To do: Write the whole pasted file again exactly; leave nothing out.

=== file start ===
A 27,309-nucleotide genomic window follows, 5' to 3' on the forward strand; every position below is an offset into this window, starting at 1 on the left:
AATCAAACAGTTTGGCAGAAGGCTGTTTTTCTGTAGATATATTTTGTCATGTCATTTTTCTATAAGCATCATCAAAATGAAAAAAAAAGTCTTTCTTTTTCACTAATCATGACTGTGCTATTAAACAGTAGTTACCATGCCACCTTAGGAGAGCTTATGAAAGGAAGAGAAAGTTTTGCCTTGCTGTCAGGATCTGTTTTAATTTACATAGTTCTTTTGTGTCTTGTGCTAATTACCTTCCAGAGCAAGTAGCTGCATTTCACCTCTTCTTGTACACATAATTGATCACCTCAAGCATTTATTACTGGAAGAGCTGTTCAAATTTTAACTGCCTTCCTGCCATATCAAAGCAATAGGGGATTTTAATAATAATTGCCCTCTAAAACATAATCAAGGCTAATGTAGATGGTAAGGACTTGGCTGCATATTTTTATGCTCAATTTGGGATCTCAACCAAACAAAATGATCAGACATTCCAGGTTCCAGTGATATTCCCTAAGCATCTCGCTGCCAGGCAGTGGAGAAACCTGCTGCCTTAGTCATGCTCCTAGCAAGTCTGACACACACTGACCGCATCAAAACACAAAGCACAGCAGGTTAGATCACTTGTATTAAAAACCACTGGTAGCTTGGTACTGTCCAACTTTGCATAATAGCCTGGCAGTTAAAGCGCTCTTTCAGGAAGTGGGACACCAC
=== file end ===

A 27,309-nucleotide genomic window follows, 5' to 3' on the forward strand; every position below is an offset into this window, starting at 1 on the left:
AATCAAACAGTTTGGCAGAAGGCTGTTTTTCTGTAGATATATTTTGTCATGTCATTTTTCTATAAGCATCATCAAAATGAAAAAAAAAGTCTTTCTTTTTCACTAATCATGACTGTGCTATTAAACAGTAGTTACCATGCCACCTTAGGAGAGCTTATGAAAGGAAGAGAAAGTTTTGCCTTGCTGTCAGGATCTGTTTTAATTTACATAGTTCTTTTGTGTCTTGTGCTAATTACCTTCCAGAGCAAGTAGCTGCATTTCACCTCTTCTTGTACACATAATTGATCACCTCAAGCATTTATTACTGGAAGAGCTGTTCAAATTTTAACTGCCTTCCTGCCATATCAAAGCAATAGGGGATTTTAATAATAATTGCCCTCTAAAACATAATCAAGGCTAATGTAGATGGTAAGGACTTGGCTGCATATTTTTATGCTCAATTTGGGATCTCAACCAAACAAAATGATCAGACATTCCAGGTTCCAGTGATATTCCCTAAGCATCTCGCTGCCAGGCAGTGGAGAAACCTGCTGCCTTAGTCATGCTCCTAGCAAGTCTGACACACACTGACCGCATCAAAACACAAAGCACAGCAGGTTAGATCACTTGTATTAAAAACCACTGGTAGCTTGGTACTGTCCAACTTTGCATAATAGCCTGGCAGTTAAAGCGCTCTTTCAGGAAGTGGGACACCAC